T68: 1 - 7 October German offensive at Moscow, Soviet counterstroke in the South
T69: 8 - 14 October Continued fighting at Moscow, Soviet gains near Rostov
T70: 15 - 21 October Overview of the summer battles and background information
T71-73: 22 October - 11 November Build up at Ryazan
T74: 12 November - 18 November Ryazan defensive battles
T75-76: 19 November - 2 December Ryazan defensive battles, German offensive towards Kalinin, Fighting west of Rostov, Soviet offensive at Moscow
T77: 3 - 9 December Ryazan defensive battles, Soviet offensive on the Oka, more pressure at Rostov
T78: 10 - 16 December German offensive in the Valdai, fighting along the Oka, Soviet offensive at Rostov
T79: 17 - 23 December German Valdai Offensive, Battle of Mozhaysk, Soviet offensive towards Voroshilovgrad
T80: 24 - 30 December German Valdai Offensive and counter-attacks around Rostov and Moscow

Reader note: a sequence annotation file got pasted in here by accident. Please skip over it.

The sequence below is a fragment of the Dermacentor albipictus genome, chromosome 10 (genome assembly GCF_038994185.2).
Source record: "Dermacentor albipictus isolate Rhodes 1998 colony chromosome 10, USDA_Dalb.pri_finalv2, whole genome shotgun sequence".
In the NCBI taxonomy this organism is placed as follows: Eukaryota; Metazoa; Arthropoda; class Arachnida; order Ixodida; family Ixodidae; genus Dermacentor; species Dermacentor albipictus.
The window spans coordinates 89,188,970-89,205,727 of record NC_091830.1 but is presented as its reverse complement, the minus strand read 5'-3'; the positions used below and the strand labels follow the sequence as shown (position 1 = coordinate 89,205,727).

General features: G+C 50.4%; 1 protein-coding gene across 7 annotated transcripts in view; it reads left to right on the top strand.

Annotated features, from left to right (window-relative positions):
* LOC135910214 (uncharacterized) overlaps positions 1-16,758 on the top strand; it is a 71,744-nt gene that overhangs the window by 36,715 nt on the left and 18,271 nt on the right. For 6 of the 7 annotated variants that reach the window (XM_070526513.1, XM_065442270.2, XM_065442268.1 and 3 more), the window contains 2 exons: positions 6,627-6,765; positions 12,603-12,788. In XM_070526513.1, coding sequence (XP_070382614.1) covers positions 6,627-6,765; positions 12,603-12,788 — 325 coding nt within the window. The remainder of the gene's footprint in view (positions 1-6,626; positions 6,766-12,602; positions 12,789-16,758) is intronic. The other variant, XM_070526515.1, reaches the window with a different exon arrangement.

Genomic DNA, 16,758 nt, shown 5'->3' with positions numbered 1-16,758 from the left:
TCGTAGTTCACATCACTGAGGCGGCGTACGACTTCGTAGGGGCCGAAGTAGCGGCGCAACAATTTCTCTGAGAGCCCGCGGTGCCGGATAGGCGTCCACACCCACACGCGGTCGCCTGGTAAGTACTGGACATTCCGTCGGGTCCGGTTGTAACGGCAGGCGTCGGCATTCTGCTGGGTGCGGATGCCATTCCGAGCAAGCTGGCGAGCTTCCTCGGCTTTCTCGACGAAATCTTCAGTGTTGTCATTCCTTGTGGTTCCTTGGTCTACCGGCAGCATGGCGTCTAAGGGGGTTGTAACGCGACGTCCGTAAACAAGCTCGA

Summary: September 1942 - December 1942 Overview and detailed OOB

Section 9: "The eyes glaze once - and that is death" - January - March 1943

T81: 31 December 1942 - 6 January 1943 Successful German counterattacks, more German gains in the Valdai region
T82-83: 7 - 20 January 1943 German attacks in the north, Soviet offensive in the south
T84: 21 - 27 January 1943 Soviet offensives at Moscow and Rostov
T85: 28 January - 3 February 1943 Volkhov Offensive commences
T86: 4 - 10 February 1943 Germans fall back to Rzhev, fighting on the Volkhov, southern offensive starts to make gains
T87: 11 - 17 February 1943 Heavy fighting on the Volkhov and near Kaluga, major attacks by both sides in the south
T88: 18 - 24 February 1943 Limited gains on the Volkhov and at Kaluga, Voroshilov under threat
T89: 25 February - 3 March 1943 Stalemate in the north, creation of the Voroshilovgrad cauldron in the south
T90: 4 - 10 March 1943 Stalemate in the main battles, Soviet gains west of Rzhev
T91: 11 - 17 March 1943 Stalemates in the north and south, Soviet gains at Tula and Kaluga
T92: 18 - 24 March 1943 Major German offensive in the south, Tula and Kaluga liberated, Soviet breakthrough on the Volkhov
T93: 25 -31 March 1943 End of the winter offensives, overview of losses and gains